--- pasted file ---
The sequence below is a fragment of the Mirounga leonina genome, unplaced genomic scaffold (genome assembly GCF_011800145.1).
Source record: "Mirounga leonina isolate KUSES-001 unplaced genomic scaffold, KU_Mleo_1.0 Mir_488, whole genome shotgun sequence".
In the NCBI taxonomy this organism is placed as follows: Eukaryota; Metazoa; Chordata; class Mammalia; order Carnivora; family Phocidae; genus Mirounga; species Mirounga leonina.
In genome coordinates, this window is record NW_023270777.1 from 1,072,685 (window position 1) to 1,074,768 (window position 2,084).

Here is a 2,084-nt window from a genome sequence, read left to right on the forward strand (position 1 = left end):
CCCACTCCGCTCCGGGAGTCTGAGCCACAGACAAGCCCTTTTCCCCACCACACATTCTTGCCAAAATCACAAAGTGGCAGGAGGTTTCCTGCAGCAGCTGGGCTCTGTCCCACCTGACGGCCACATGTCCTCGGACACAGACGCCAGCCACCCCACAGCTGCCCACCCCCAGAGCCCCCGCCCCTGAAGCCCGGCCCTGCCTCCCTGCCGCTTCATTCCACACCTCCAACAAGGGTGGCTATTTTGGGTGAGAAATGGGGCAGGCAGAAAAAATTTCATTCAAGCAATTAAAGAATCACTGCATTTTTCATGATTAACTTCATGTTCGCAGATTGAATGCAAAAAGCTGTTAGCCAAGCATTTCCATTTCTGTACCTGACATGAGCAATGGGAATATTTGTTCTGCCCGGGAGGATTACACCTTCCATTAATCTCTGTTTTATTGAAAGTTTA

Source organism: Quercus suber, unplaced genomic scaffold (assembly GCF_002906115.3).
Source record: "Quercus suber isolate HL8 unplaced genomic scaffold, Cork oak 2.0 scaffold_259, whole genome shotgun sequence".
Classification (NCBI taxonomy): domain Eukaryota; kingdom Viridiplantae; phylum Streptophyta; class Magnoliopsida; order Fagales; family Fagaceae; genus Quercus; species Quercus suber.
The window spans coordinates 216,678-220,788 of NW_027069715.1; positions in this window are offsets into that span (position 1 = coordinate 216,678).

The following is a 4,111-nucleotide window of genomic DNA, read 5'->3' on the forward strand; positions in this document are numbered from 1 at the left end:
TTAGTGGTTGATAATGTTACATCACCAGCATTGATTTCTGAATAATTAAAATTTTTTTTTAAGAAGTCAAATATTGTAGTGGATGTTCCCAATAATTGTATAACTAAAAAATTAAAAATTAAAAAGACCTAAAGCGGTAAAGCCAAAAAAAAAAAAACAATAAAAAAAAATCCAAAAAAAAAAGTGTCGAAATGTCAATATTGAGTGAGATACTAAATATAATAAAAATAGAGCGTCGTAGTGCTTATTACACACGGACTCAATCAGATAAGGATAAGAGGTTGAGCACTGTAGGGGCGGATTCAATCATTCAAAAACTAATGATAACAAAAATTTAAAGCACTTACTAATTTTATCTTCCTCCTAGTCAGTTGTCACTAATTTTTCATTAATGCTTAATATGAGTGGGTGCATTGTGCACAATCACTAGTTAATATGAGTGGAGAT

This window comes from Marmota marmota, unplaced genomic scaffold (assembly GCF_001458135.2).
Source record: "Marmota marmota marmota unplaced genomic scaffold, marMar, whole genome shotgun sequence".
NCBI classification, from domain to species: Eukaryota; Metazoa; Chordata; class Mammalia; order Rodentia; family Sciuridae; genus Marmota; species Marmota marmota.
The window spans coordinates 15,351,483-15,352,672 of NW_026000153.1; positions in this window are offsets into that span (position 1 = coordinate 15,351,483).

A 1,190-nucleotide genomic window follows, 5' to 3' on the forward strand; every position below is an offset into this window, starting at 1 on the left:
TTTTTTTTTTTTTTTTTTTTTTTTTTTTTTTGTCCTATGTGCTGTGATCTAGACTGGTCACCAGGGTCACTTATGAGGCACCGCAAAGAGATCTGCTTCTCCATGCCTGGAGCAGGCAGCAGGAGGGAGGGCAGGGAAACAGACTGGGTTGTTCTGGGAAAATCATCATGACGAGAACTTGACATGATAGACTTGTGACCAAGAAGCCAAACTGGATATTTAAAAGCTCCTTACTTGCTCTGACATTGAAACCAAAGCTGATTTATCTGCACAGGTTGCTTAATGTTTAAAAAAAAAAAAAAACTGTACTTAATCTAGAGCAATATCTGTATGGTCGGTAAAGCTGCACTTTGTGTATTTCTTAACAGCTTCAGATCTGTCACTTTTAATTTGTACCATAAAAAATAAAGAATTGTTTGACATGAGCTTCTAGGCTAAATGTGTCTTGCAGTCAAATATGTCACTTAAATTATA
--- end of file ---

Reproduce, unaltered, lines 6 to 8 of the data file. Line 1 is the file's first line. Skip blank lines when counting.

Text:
CCCACTCCGCTCCGGGAGTCTGAGCCACAGACAAGCCCTTTTCCCCACCACACATTCTTGCCAAAATCACAAAGTGGCAGGAGGTTTCCTGCAGCAGCTGGGCTCTGTCCCACCTGACGGCCACATGTCCTCGGACACAGACGCCAGCCACCCCACAGCTGCCCACCCCCAGAGCCCCCGCCCCTGAAGCCCGGCCCTGCCTCCCTGCCGCTTCATTCCACACCTCCAACAAGGGTGGCTATTTTGGGTGAGAAATGGGGCAGGCAGAAAAAATTTCATTCAAGCAATTAAAGAATCACTGCATTTTTCATGATTAACTTCATGTTCGCAGATTGAATGCAAAAAGCTGTTAGCCAAGCATTTCCATTTCTGTACCTGACATGAGCAATGGGAATATTTGTTCTGCCCGGGAGGATTACACCTTCCATTAATCTCTGTTTTATTGAAAGTTTA

Source organism: Quercus suber, unplaced genomic scaffold (assembly GCF_002906115.3).
Source record: "Quercus suber isolate HL8 unplaced genomic scaffold, Cork oak 2.0 scaffold_259, whole genome shotgun sequence".